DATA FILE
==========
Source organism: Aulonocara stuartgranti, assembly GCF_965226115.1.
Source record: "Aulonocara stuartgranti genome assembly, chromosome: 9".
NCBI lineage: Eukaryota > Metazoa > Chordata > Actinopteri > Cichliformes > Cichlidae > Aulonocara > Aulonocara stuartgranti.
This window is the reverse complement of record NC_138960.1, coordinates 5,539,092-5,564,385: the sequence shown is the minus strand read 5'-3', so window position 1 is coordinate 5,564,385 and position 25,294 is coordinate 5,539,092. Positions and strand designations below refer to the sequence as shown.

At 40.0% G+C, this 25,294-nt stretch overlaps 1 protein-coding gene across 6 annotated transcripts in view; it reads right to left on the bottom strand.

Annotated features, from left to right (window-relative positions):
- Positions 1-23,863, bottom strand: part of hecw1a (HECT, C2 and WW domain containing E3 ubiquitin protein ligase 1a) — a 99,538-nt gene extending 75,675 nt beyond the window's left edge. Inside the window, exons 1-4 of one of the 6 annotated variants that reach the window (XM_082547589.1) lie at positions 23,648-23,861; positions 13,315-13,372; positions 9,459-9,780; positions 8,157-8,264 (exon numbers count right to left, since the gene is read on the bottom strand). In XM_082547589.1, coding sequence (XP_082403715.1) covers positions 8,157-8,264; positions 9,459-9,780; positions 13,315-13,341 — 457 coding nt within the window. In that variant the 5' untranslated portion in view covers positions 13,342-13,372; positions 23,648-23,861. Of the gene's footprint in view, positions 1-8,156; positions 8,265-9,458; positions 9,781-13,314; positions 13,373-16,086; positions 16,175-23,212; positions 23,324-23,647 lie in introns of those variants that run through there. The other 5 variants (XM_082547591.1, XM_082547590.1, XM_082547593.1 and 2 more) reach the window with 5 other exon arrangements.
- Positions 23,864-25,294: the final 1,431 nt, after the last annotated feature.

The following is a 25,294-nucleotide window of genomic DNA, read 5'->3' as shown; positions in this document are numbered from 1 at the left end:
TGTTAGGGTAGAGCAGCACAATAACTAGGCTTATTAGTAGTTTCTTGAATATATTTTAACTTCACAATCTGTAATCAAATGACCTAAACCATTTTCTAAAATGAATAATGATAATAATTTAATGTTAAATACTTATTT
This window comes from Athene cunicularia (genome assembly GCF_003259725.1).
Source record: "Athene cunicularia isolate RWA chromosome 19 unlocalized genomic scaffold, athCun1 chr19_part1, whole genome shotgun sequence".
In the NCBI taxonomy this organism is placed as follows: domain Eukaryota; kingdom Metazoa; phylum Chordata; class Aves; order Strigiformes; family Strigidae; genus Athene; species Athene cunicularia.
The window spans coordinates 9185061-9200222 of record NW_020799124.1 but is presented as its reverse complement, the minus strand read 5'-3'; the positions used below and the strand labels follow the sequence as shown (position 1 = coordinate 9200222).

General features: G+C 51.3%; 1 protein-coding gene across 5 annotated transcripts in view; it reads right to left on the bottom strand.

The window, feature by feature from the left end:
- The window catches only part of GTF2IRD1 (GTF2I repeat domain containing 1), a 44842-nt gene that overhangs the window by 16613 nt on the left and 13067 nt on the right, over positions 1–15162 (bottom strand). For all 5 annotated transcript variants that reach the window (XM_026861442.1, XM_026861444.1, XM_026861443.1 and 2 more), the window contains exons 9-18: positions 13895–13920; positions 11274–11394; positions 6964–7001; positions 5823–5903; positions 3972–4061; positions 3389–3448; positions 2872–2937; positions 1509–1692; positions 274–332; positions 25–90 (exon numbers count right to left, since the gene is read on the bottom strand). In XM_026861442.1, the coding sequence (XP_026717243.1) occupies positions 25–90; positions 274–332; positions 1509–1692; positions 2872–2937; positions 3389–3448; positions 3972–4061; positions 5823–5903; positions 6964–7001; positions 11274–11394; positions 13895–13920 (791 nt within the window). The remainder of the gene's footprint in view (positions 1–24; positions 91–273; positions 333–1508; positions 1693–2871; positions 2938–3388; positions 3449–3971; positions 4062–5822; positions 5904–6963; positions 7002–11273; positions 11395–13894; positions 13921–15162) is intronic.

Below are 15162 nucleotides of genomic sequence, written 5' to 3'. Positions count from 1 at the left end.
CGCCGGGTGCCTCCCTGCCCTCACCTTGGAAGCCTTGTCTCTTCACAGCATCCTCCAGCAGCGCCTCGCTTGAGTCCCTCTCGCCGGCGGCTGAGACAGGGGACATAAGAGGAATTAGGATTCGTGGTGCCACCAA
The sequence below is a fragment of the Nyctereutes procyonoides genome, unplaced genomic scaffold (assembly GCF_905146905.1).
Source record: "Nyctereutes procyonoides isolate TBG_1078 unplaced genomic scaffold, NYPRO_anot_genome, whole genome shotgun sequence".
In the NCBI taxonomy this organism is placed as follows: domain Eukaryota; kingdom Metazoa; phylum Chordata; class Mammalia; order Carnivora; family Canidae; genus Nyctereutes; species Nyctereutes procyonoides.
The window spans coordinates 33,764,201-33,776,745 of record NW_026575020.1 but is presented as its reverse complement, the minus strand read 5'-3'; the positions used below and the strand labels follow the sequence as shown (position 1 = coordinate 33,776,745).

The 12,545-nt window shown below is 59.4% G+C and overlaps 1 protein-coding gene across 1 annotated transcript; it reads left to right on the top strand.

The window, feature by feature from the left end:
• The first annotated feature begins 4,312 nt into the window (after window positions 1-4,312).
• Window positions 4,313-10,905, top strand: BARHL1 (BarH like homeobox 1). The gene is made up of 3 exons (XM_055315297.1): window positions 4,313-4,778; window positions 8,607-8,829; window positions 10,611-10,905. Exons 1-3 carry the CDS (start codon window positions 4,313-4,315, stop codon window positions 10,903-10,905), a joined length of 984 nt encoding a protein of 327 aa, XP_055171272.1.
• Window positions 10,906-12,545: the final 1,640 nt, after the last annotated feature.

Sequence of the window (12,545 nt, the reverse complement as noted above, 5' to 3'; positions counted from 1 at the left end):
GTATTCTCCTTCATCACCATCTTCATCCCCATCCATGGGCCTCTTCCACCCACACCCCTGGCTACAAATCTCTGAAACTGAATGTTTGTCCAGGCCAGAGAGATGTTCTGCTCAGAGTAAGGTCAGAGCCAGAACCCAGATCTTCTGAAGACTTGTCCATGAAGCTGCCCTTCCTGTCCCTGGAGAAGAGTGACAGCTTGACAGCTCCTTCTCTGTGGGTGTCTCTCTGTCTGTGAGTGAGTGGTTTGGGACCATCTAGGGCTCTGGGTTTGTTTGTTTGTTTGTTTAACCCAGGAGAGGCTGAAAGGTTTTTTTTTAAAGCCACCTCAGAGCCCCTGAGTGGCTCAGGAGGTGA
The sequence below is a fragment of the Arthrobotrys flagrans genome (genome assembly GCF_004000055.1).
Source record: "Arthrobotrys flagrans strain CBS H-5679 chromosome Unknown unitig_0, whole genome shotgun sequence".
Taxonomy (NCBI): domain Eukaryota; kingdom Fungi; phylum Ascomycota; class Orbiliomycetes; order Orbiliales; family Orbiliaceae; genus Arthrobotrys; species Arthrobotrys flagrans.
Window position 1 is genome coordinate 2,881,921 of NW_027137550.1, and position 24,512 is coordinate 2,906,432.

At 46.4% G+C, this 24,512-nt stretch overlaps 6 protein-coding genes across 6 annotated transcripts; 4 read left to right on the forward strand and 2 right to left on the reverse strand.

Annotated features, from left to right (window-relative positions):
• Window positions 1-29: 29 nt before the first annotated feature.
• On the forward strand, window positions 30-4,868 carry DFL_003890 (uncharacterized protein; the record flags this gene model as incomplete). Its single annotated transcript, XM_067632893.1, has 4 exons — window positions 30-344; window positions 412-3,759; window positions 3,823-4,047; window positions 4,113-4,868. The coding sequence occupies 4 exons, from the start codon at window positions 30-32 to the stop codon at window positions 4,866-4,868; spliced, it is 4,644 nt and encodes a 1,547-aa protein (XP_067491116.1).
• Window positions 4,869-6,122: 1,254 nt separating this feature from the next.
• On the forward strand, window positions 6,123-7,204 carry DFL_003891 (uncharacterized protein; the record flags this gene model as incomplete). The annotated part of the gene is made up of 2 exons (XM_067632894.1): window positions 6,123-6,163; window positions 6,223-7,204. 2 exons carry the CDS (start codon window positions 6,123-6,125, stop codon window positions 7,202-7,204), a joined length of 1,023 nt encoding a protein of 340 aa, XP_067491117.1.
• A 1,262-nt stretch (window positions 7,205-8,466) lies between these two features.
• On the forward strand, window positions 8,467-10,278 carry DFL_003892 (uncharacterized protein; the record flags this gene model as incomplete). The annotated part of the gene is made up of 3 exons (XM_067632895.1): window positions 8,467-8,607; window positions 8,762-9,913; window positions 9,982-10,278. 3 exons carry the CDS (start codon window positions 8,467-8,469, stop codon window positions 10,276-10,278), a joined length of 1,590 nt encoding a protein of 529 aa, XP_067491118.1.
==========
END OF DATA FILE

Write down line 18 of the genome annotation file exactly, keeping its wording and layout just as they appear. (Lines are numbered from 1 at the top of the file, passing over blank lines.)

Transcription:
Below are 15162 nucleotides of genomic sequence, written 5' to 3'. Positions count from 1 at the left end.